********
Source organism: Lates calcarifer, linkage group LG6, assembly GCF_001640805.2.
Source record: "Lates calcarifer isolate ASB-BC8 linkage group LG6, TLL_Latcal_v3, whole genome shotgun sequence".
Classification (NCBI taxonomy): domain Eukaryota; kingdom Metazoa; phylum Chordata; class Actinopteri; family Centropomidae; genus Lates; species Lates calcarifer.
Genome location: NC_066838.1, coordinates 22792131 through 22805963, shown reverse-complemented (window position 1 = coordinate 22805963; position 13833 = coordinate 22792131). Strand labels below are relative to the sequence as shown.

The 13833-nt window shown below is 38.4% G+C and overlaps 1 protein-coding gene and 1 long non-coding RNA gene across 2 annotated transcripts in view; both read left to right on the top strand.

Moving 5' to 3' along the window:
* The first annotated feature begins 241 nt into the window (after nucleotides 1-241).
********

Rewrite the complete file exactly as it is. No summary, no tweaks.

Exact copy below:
Source organism: Lates calcarifer, linkage group LG6, assembly GCF_001640805.2.
Source record: "Lates calcarifer isolate ASB-BC8 linkage group LG6, TLL_Latcal_v3, whole genome shotgun sequence".
Classification (NCBI taxonomy): domain Eukaryota; kingdom Metazoa; phylum Chordata; class Actinopteri; family Centropomidae; genus Lates; species Lates calcarifer.
Genome location: NC_066838.1, coordinates 22792131 through 22805963, shown reverse-complemented (window position 1 = coordinate 22805963; position 13833 = coordinate 22792131). Strand labels below are relative to the sequence as shown.

The 13833-nt window shown below is 38.4% G+C and overlaps 1 protein-coding gene and 1 long non-coding RNA gene across 2 annotated transcripts in view; both read left to right on the top strand.

Moving 5' to 3' along the window:
* The first annotated feature begins 241 nt into the window (after nucleotides 1-241).